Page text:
For many years Decurion has offered its members a course called The Practice of Self-Management. Over ten weeks, we explore readings and practices aimed at helping people develop three skill sets: the ability to be more present, the ability to dissolve apparent barriers between ourselves and others, and the ability to make what is subject into object in order to reduce reactivity and to engender appropriate responses. We think these skills enhance both personal development and business effectiveness.
During the course’s penultimate week, we address skillful speech. We begin with some observations about listening. Krishnamurti notes “if we try to listen we find it extraordinarily difficult because we are always projecting our opinions and ideas, our prejudices, our background, our inclinations, our impulses; when they dominate we hardly listen at all to what is being said” (from J. Krishnamurti, Talks and Dialogues). Having spent many weeks working on being more present and on observing our constant internal dialogue, we attempt to create space for true listening.
The phrase “skillful speech” comes from the Buddhist tradition and is generally thought to have five qualities: it is timely, truthful, kind, gentle, and beneficial. For ease of discussion, we use the acronym TTKGB. And many class participants put this acronym on a yellow sticky, which they review before a phone call or during a meeting.
Recently, I received from Ken McLeod a newsletter with thoughts on practicing what he calls “real speech,” speech that is “accurate, relevant, draws the listener in, and is constructive.” He recommends five methods.
- Take a breath before saying anything. Always.
I like that “always.” It says to me, “I’m not kidding.” Taking a breath allows the other person to finish expressing his or her thought. Assuming we’re not using the breath simply to formulate our response, it can help us create the space necessary for true listening.
- When you speak, listen to your own voice as if you were listening to another person.
This ties to the skill of making what is subject into object, gaining some distance from our normal reactive patterns. If we can listen to what we say and to the tone we use, we’ll have a better idea of how we come across to others and the opportunity to make adjustments so that we speak with greater integrity and authenticity.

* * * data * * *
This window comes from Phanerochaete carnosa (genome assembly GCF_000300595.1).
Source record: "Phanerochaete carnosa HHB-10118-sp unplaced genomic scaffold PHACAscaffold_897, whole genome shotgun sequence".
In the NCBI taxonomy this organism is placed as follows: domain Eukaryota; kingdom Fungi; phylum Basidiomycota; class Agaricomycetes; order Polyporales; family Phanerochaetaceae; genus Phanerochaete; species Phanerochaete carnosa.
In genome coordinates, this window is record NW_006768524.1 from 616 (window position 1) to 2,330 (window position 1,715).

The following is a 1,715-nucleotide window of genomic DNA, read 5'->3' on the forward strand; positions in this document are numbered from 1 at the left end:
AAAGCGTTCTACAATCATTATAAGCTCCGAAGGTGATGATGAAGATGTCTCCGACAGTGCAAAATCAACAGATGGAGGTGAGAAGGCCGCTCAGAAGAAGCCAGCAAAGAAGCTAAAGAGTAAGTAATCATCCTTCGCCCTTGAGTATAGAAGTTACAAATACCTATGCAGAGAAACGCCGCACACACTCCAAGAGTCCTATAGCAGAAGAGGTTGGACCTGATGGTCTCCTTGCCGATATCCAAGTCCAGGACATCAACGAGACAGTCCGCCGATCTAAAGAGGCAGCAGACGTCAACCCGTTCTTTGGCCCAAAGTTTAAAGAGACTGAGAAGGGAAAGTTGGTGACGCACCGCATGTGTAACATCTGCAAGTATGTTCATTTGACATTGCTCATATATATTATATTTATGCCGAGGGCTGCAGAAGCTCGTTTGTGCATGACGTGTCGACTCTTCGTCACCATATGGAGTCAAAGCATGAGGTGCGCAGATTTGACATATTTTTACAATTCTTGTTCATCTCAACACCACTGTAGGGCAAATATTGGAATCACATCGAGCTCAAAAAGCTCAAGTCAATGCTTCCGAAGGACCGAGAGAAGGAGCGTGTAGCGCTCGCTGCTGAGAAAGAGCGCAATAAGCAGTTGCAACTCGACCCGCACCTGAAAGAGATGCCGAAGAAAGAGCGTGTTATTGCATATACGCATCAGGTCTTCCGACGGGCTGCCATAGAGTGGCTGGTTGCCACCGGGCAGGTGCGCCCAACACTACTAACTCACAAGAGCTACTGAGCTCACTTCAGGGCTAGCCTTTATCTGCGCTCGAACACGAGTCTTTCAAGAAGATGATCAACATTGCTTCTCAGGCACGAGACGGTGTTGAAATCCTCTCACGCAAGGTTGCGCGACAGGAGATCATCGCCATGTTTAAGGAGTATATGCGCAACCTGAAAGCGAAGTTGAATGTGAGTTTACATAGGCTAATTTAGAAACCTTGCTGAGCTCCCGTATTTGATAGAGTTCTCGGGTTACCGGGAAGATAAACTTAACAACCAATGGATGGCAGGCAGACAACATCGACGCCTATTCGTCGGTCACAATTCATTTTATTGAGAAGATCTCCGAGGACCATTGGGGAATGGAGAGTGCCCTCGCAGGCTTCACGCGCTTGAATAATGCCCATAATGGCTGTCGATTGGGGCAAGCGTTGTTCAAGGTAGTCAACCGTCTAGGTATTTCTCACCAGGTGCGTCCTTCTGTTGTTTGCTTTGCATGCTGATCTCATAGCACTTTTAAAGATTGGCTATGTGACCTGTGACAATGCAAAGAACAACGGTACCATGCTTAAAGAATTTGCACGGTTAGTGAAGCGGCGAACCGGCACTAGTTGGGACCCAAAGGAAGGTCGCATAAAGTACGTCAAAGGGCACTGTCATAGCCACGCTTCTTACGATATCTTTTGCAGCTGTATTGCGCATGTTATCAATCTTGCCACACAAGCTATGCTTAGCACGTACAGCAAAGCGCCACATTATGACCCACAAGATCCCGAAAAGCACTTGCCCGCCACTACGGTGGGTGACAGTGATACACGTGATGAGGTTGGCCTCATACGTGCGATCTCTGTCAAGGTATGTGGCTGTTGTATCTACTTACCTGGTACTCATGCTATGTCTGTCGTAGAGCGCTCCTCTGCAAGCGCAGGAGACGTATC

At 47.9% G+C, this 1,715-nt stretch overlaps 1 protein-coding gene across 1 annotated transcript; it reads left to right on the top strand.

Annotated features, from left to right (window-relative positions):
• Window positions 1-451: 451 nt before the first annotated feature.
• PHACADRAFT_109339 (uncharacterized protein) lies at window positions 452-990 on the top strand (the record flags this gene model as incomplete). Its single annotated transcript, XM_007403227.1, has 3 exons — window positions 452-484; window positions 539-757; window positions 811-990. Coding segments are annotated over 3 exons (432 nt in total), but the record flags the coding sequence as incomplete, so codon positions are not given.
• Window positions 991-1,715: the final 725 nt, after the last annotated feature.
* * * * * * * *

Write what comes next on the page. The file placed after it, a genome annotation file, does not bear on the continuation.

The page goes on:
- Ask open questions.
One of Decurion’s Practices of Community is to balance advocacy and inquiry. Too often, we fall into the trap of making a point through asking a question. Or we attempt to guide a discussion by asking a question the answer to which we know already. Or we can ask a yes/no question that does little more than shut down conversation.
In A Hidden Wholeness, Parker Palmer writes about honest, open questions. An honest question is one you ask without thinking you know the right answer. And an open question is one that expands the conversation rather than restricting or directing it. Asking honest and open questions, a way of “hearing one another into speech,” supports one of the key practices in Parker’s Circle of Trust retreats: no fixing, advising, saving, or correcting one another.
- When you apologize, apologize for your actions, not for results.
Few things distress me more than hearing someone in customer service tell me he is sorry if I did not enjoy my experience. Ultimately, I am responsible for my experience. He is responsible for what he did or failed to do, and that is what his apology should address. As you can imagine, we receive our fair share of customer complaints. Whenever I am involved in the response, I try to make sure we address our errors or omissions, not the customer’s experience of them.
- Be impeccable with your word.
Clearly, our relationships with others rest on whether we mean what we say and say what we mean. And McLeod suggests this method applies not only to our interactions with others but to the voice in our heads: “too often, we do not use a real voice, but the voice of one or other of our parents or others who have criticized or built us up to make use of us for their own needs.” Listening to the internal voice requires, again, the distance we create between subject and object through our course in The Practice of Self-Management.